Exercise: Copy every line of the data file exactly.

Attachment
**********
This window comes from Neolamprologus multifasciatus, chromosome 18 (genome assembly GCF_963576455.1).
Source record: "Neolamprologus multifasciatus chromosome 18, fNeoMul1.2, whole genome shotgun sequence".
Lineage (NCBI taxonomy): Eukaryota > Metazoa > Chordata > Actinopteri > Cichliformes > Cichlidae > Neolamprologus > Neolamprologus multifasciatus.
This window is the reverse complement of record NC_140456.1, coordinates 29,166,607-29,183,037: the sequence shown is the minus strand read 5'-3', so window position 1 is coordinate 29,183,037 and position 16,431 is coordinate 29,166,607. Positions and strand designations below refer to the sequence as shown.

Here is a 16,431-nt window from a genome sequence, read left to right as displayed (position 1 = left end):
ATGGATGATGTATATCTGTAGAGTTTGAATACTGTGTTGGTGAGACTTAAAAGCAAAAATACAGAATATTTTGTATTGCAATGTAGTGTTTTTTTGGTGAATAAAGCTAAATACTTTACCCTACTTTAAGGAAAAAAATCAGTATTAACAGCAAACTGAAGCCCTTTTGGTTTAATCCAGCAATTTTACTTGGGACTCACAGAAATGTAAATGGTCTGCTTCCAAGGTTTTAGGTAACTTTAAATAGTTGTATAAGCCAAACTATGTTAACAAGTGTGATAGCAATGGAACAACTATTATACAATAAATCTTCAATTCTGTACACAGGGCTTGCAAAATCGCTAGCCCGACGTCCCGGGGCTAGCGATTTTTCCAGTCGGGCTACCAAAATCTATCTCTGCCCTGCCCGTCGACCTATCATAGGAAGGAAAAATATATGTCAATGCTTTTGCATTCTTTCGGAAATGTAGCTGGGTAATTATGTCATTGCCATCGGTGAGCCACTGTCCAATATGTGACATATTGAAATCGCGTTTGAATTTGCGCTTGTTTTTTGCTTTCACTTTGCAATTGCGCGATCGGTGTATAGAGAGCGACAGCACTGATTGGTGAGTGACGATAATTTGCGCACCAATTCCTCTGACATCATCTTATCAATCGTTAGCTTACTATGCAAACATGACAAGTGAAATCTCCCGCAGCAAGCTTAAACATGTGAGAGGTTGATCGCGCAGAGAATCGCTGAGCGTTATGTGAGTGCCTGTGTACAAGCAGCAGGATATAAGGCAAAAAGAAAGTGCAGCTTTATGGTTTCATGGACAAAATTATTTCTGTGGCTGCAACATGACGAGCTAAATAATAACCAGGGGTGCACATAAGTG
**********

This window comes from Neolamprologus multifasciatus, chromosome 18 (genome assembly GCF_963576455.1).
Source record: "Neolamprologus multifasciatus chromosome 18, fNeoMul1.2, whole genome shotgun sequence".
Lineage (NCBI taxonomy): Eukaryota > Metazoa > Chordata > Actinopteri > Cichliformes > Cichlidae > Neolamprologus > Neolamprologus multifasciatus.
This window is the reverse complement of record NC_140456.1, coordinates 29,166,607-29,183,037: the sequence shown is the minus strand read 5'-3', so window position 1 is coordinate 29,183,037 and position 16,431 is coordinate 29,166,607. Positions and strand designations below refer to the sequence as shown.

Here is a 16,431-nt window from a genome sequence, read left to right as displayed (position 1 = left end):
ATGGATGATGTATATCTGTAGAGTTTGAATACTGTGTTGGTGAGACTTAAAAGCAAAAATACAGAATATTTTGTATTGCAATGTAGTGTTTTTTTGGTGAATAAAGCTAAATACTTTACCCTACTTTAAGGAAAAAAATCAGTATTAACAGCAAACTGAAGCCCTTTTGGTTTAATCCAGCAATTTTACTTGGGACTCACAGAAATGTAAATGGTCTGCTTCCAAGGTTTTAGGTAACTTTAAATAGTTGTATAAGCCAAACTATGTTAACAAGTGTGATAGCAATGGAACAACTATTATACAATAAATCTTCAATTCTGTACACAGGGCTTGCAAAATCGCTAGCCCGACGTCCCGGGGCTAGCGATTTTTCCAGTCGGGCTACCAAAATCTATCTCTGCCCTGCCCGTCGACCTATCATAGGAAGGAAAAATATATGTCAATGCTTTTGCATTCTTTCGGAAATGTAGCTGGGTAATTATGTCATTGCCATCGGTGAGCCACTGTCCAATATGTGACATATTGAAATCGCGTTTGAATTTGCGCTTGTTTTTTGCTTTCACTTTGCAATTGCGCGATCGGTGTATAGAGAGCGACAGCACTGATTGGTGAGTGACGATAATTTGCGCACCAATTCCTCTGACATCATCTTATCAATCGTTAGCTTACTATGCAAACATGACAAGTGAAATCTCCCGCAGCAAGCTTAAACATGTGAGAGGTTGATCGCGCAGAGAATCGCTGAGCGTTATGTGAGTGCCTGTGTACAAGCAGCAGGATATAAGGCAAAAAGAAAGTGCAGCTTTATGGTTTCATGGACAAAATTATTTCTGTGGCTGCAACATGACGAGCTAAATAATAACCAGGGGTGCACATAAGTG